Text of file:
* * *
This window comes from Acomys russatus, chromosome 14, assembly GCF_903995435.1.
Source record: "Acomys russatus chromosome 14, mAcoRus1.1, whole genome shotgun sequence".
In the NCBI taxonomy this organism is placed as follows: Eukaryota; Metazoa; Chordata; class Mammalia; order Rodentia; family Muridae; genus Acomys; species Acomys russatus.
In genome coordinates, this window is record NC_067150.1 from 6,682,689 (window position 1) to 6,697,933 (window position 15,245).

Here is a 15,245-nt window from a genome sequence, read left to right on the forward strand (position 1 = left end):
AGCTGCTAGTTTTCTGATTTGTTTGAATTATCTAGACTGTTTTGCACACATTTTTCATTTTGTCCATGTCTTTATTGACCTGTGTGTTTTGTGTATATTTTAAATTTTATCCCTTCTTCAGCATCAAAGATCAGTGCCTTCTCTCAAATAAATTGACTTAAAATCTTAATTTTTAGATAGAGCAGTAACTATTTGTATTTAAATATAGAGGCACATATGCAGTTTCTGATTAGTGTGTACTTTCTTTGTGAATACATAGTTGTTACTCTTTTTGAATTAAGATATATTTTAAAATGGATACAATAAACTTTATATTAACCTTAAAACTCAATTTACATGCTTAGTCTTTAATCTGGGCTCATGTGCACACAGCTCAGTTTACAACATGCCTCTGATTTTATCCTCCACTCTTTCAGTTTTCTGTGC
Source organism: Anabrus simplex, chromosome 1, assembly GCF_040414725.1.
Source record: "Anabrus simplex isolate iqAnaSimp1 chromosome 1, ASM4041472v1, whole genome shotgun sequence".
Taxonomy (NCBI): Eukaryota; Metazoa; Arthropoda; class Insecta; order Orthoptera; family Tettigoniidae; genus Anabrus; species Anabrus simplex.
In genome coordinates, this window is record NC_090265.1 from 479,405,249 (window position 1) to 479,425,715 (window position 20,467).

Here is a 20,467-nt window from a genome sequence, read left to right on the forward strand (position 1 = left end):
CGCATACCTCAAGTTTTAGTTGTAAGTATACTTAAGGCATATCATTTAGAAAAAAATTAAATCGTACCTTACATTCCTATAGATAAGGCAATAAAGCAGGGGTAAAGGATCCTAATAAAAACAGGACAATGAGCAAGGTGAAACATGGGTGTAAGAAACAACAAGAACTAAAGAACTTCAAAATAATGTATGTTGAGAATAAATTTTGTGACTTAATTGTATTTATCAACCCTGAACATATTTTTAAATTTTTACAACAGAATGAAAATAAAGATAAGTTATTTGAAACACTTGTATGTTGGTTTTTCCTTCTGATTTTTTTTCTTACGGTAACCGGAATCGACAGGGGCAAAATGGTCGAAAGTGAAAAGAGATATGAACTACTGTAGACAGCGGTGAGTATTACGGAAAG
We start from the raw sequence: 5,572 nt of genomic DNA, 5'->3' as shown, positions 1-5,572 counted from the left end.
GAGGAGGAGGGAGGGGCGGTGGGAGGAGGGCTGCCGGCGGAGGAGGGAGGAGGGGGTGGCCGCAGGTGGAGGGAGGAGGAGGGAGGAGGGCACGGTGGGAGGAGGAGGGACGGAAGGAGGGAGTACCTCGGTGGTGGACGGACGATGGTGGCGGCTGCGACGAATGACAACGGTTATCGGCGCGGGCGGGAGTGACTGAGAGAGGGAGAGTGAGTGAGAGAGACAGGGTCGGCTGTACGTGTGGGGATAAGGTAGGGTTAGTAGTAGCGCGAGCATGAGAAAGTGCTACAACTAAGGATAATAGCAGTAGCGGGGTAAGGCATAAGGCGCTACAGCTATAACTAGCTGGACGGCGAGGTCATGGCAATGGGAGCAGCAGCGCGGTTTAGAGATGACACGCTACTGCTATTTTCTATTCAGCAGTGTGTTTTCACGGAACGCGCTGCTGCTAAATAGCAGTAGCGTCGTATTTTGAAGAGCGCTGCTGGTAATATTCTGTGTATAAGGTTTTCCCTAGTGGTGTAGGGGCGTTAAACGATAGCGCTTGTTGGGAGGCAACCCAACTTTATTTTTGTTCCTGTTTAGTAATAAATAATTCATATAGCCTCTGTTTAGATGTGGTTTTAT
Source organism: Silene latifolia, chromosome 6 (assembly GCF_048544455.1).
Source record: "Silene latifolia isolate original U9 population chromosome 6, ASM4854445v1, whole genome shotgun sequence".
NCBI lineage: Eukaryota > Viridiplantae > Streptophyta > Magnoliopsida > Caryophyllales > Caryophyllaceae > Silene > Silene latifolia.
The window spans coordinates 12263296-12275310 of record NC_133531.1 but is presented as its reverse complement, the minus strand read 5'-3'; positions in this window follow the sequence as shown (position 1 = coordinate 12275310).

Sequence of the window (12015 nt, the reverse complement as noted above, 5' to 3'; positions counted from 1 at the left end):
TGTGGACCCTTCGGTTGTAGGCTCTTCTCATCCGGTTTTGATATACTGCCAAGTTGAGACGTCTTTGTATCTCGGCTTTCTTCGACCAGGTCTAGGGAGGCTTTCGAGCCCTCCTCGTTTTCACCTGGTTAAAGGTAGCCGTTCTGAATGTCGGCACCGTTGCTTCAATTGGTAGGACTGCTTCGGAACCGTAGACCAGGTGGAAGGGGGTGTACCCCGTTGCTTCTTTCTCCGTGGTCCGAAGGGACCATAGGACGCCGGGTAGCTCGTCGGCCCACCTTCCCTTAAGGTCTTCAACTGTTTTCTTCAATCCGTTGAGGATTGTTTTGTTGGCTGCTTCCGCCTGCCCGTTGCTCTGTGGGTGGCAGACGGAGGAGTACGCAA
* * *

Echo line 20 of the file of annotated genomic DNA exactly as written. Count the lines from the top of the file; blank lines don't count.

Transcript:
TGTGGACCCTTCGGTTGTAGGCTCTTCTCATCCGGTTTTGATATACTGCCAAGTTGAGACGTCTTTGTATCTCGGCTTTCTTCGACCAGGTCTAGGGAGGCTTTCGAGCCCTCCTCGTTTTCACCTGGTTAAAGGTAGCCGTTCTGAATGTCGGCACCGTTGCTTCAATTGGTAGGACTGCTTCGGAACCGTAGACCAGGTGGAAGGGGGTGTACCCCGTTGCTTCTTTCTCCGTGGTCCGAAGGGACCATAGGACGCCGGGTAGCTCGTCGGCCCACCTTCCCTTAAGGTCTTCAACTGTTTTCTTCAATCCGTTGAGGATTGTTTTGTTGGCTGCTTCCGCCTGCCCGTTGCTCTGTGGGTGGCAGACGGAGGAGTACGCAA